I decide toask her a few questions about their culture and her life here. She doesn’t weara hijab, and I can’t resist asking her about what people’s view on that is. Shetells me that it’s quite common that a husband tells his wife when they decideto get married that he wants her to wear a hijab, or sometimes even not towork. In some families girls start to cover their hair when they’re twelve, butFedoua’s parents never asked her to do it. Then she worked with tourism, andthere they didn’t want people to wear hijab apparently. It was never a naturalthing for her, so when her husband asked her to put on a hijab she said no. “Idon’t ask him to wear anything special, so why would he ask that of me?” Herhusband is okay with her choice, but his family doesn’t even speak to herbecause of it. At the souk I didn’t see anybody else without hijab, wearingt-shirt and trousers like Fedoua, and I can imagine people having opinionsabout that. I admire her strength.
When wecome back Alva is a bit better. Either the tea or the pills seems to have been effective.We decide to go out and look for an ATM, and wifi to look up things and planwhat we want to do tomorrow. There is an ATM, but it only has French and Arabicinstructions, and we don’t want to risk pressing a “give all your money to thisMoroccan bank”-button. There’s a café close-by, and we enter and ask if theyhave wifi. The owner tries to communicate with us in Italian, but we can’t domuch more than stand there and look confused. He gives us the password and wesit down. He keeps asking us things for a while, and then leaves us alone,seeming irritated. Minutes later a woman enters the café and walks up to us.The man has called her to come and help out, because she knows English. Shesays he’s worried we’re lost, and asks if we’re okay. I find this very sweet.Not only did he care about whether we were alright, but also made an effort tohelp us even though we didn’t ask for it, and called for an English speakingperson. In Sweden, if a foreign person came like this, I feel like the ownerwould just give the password and then leave the person alone, not wanting todisturb.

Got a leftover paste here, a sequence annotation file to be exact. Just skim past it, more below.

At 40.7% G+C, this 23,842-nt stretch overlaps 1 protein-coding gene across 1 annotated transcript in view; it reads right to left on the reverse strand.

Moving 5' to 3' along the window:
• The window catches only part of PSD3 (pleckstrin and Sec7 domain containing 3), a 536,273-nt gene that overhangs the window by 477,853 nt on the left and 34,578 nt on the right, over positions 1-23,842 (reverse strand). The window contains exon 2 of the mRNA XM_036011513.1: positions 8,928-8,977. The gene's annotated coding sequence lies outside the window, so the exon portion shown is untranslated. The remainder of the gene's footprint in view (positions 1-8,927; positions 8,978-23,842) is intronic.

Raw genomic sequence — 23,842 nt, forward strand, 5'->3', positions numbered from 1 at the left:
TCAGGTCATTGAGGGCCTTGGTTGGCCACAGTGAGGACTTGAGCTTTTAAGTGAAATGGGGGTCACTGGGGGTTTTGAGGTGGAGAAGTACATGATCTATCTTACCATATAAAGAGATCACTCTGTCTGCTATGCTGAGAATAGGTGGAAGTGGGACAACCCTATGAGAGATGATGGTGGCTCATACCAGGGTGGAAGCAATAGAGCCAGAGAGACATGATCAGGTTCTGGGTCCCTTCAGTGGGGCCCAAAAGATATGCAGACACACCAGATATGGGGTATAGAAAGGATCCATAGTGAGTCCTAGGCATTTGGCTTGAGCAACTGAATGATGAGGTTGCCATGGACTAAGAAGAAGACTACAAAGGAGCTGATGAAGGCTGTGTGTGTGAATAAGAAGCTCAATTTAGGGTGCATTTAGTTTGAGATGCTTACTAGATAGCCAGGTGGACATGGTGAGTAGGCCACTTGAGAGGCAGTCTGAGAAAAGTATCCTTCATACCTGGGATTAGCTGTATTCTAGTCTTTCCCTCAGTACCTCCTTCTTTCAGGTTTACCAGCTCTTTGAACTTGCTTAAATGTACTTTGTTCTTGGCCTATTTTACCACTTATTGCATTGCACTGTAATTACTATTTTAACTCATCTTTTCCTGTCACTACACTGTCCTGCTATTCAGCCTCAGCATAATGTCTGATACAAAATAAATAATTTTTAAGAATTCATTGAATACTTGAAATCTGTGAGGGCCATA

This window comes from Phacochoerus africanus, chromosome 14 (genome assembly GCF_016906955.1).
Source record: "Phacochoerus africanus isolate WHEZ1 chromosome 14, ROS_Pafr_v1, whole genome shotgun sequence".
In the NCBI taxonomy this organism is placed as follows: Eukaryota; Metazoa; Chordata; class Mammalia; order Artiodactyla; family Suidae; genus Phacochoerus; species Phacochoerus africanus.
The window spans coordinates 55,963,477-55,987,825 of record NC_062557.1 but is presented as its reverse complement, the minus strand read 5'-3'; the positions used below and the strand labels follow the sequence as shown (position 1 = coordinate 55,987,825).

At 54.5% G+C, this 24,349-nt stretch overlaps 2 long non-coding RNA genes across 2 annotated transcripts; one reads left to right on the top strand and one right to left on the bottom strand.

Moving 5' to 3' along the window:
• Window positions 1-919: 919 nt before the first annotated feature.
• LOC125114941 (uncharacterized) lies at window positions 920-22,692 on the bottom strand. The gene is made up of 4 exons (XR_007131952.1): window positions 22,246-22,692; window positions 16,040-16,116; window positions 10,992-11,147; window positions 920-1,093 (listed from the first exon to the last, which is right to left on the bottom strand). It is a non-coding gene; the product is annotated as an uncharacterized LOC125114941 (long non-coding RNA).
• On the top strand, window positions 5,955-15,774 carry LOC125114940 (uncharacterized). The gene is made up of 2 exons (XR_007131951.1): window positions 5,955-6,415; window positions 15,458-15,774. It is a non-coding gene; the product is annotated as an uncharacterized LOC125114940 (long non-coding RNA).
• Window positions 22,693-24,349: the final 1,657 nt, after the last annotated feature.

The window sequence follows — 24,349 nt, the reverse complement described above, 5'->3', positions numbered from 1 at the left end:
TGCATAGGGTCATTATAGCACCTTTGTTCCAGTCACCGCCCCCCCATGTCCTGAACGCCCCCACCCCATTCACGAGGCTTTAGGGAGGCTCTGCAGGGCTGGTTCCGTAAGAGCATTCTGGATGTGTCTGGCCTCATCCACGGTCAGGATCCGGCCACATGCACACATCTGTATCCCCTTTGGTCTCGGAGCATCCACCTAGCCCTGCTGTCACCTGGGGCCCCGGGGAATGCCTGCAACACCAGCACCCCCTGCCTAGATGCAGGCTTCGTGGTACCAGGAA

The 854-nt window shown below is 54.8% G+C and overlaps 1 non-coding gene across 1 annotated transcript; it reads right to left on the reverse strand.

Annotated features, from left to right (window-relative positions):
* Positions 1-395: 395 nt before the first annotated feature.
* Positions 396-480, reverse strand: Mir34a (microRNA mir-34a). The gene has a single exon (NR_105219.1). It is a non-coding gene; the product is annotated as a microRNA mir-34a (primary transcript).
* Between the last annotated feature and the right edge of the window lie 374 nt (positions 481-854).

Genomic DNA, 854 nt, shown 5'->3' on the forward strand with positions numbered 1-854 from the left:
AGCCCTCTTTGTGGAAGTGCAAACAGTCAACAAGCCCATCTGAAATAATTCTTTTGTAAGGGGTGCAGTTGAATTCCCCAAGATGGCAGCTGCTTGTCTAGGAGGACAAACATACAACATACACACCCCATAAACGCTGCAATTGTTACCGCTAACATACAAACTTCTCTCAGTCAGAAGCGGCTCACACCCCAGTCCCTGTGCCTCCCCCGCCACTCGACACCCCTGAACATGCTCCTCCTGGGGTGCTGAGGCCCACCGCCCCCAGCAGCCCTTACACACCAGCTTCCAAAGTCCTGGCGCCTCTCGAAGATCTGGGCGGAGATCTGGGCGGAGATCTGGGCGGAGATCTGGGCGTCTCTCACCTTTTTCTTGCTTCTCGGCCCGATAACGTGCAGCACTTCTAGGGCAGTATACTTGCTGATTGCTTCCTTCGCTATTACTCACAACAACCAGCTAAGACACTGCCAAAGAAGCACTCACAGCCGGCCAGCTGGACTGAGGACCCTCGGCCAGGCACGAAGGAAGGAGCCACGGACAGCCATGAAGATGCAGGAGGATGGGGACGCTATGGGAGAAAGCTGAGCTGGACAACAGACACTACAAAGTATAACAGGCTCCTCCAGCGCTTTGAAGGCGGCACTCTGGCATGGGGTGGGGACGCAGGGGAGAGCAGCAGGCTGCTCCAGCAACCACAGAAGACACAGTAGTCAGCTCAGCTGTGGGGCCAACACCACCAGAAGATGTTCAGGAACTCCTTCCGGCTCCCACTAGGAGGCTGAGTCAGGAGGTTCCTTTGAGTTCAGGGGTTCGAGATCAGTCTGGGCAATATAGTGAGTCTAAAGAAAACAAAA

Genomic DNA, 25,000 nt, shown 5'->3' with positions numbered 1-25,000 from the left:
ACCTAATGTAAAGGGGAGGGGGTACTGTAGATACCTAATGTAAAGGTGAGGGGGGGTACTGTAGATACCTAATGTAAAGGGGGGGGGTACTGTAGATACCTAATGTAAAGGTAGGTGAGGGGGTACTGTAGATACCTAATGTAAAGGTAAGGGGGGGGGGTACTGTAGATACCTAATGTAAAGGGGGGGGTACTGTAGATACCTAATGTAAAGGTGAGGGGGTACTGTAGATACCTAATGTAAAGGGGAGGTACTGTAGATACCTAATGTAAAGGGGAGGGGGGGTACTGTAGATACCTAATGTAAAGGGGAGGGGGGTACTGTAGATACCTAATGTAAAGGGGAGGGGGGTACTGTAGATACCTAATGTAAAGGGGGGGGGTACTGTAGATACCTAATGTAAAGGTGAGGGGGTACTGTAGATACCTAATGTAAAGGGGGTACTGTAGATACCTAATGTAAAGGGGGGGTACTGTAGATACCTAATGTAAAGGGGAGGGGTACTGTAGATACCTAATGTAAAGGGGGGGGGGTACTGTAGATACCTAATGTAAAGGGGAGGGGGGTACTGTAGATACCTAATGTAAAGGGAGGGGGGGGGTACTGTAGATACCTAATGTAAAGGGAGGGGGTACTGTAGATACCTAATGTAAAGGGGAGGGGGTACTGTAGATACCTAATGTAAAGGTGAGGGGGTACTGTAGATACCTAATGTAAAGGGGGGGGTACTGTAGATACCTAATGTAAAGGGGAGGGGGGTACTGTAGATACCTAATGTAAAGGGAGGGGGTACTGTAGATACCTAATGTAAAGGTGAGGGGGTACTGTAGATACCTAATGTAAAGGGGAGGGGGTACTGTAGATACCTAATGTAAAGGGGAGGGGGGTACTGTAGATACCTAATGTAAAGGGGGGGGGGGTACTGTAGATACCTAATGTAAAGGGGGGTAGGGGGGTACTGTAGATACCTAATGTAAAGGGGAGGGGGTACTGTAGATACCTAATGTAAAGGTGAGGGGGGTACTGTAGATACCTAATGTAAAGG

The womansits down at our table and starts to talk to us. Her name is Khadidja and she’sreally nice. She has studied English in school, because she really likes thelanguage. Her life is quite different from what we’ve heard so far. She used tobe married to a man from Pakistan, living in the UK, who she met online. Butthey got a divorce after a year, because it wasn’t really working out, and shefelt like it would be better for her to separate. We ask what people thought ofthat, and she says that both online dating and divorce are taboo here, butpeople are going to talk, whatever you do. Why not follow your own intuition,because you know more about your own life than the others do. Another strongwoman, doing what’s best for her. It’s so inspiring. She says women have to bestrong in order to not be trampled down by the patriarchy. She says that if youhave an education, a job and are financially independent, it’s much easier tobe independent and go by your own will.